You’re feeling every bump in the road on your way to work.
It’s the dreaded time to replace your shock absorbers.
What are shock absorbers? They dampen the vibrations that come from the bumps in the road beneath your tires. Essentially, they’re essential in keeping your tires as close to the ground as possible, even when there’s a bump or crack below.
So, can you (a mere mortal) do your own shock absorber replacement? Indeed you can.
Paying someone else to change your shock absorbers could cost you an arm and a leg, which is why we’ve compiled this guide to help you do it yourself!
Shock Absorber Replacement 101
First, let’s jump into some of the basics of when to replace shock absorbers.
You’re going to want to check how everything’s going about every 12,000 miles or so.
If your car seems to lurch forward when you’re braking, if it tends to drift off course when you’re driving long distances, if hitting bumps in the road feels like you’ve lived through an earthquake, or if your shock fluid is leaking, you’re going to want replacement shock absorbers.
A good way to check if your shocks are caput is to press down heavily on the hood of your car. A car with healthy shocks will bounce back and settle back into place pretty seamlessly. If your car continues to bounce up and down, that’s a good indication that it’s time.
Step 1: To Spring Compress or Not to Spring Compress?
You might get all ready to DIY yourself a smooth new ride, but once you get in there, you may realize your springs and shock are integrated. This is a common occurrence in many cars.
DO NOT TRY TO DIY THIS. Removing springs is a serious job. They can end up popping off and causing all kinds of chaos, especially to you.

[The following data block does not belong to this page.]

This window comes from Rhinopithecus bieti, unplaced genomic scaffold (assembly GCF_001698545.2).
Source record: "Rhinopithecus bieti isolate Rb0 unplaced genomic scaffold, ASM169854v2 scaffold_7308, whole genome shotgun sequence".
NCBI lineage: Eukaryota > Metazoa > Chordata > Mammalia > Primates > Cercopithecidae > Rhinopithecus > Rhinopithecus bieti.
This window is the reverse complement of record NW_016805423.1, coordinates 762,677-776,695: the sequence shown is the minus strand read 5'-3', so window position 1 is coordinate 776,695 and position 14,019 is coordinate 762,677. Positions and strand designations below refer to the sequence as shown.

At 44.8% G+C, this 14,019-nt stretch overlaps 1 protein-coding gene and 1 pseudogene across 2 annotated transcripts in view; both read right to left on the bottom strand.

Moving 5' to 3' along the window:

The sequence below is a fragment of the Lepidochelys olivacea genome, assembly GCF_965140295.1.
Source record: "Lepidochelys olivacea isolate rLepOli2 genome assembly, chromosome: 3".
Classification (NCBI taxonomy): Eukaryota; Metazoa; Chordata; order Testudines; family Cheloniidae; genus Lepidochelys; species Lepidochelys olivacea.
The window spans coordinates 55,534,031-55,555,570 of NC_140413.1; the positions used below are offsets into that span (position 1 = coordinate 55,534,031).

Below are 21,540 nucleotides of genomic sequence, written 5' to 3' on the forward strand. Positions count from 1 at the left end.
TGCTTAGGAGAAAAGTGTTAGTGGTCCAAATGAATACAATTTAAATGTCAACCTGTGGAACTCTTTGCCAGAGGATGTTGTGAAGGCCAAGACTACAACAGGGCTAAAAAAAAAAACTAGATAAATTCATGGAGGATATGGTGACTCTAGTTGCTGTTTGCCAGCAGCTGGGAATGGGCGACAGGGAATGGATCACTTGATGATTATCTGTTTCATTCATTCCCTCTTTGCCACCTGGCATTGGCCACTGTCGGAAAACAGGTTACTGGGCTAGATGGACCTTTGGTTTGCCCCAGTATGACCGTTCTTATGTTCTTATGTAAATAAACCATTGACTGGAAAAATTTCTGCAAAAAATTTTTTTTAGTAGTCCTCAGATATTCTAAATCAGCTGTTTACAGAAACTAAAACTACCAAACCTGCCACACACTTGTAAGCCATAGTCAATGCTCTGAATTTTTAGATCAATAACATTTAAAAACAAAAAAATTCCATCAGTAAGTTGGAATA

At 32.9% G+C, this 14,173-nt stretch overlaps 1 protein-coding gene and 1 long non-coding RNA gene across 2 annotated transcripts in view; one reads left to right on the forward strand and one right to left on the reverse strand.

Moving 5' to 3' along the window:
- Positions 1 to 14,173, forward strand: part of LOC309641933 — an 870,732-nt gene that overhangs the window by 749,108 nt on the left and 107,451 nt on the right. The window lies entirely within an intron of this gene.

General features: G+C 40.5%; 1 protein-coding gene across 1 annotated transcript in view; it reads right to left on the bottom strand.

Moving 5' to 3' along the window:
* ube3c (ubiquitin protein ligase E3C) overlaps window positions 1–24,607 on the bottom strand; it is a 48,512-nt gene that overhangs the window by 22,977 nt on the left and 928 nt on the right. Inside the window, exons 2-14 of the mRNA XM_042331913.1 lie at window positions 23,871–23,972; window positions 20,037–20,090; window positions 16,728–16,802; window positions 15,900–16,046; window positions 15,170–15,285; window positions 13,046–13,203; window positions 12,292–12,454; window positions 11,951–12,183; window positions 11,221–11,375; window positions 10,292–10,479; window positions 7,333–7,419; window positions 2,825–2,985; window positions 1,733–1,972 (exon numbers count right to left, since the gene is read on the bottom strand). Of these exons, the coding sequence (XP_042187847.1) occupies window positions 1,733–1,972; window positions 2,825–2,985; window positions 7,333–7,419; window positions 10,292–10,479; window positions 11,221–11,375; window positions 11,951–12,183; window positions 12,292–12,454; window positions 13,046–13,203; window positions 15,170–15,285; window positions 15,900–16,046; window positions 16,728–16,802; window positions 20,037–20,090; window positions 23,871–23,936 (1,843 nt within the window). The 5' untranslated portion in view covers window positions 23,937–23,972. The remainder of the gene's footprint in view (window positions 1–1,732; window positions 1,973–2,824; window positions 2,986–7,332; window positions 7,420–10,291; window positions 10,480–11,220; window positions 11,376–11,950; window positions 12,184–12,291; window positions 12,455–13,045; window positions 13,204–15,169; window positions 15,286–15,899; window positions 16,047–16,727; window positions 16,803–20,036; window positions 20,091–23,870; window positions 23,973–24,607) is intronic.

We recommend bringing your car into an actual shop or renting a spring compressor. You’re going to need to read up on how to use that and be very, very careful. But that’s a whole other article we could write for a whole other day
Step 2: Buy the Right Shock Absorber Replacement for Your Car
Not sure what kind of shock absorber is right for your car? It’s as simple as heading to a local car parts store and asking an employee.
The internet is also rich with information and can lead you in the right direction. For instance, if you drive a Ford F150, you can find entire articles that let you learn more about the perfect shocks for your specific model.
Step 3: Lift Your Car up
Got a lift? Great. Why are you reading this beginner’s shock absorber replacement guide, again?
I’m gonna guess you don’t have a lift, so you’re going to have to jack your car up one side at a time. Make sure your car’s on flat ground and loosen the lug nuts on the back and front end of your car.
Consult your car’s manual to find the right way to jack your car up securely.
Once your car’s up and secure, remove the wheels and find your shocks.
Step 4: Ditch the Old Shocks
Taking out your old shocks may actually be the hardest part. It’s going to take a bit of work. Just imagine all the gunk in there that’s built up over time. The bolts are going to be a challenge to loosen up.
If the mountings are loose enough to come off, you’re the luckiest person alive. You may need to crack the bushing’s rubber surrounding (which is totally okay.) Or you may want to spray some lubricant in there to loosen everything up before you dive in.
Keep in mind, you may need an impact wrench to help you out.
Step 5: Install the New Shock Absorber Replacements
Replacing shock absorbers is actually the easiest part. You should be able to redo what you’ve just undone.
When you want to tighten the bolts with a regular wrench or a torque wrench is really up to you.
Then just, repeat it three more times on each of your tires.
Get Back on the Road
Test driving your car after you replace shock absorbers is an essential step. You want to make sure your car is driving right before you take it out on a regular ride.
And if you’re feeling good about that much smoother ride, maybe you’ll want to plan the ultimate road trip with your good-as-new car?
Who knew shock absorber replacements could be so delightful? Pleasant travels!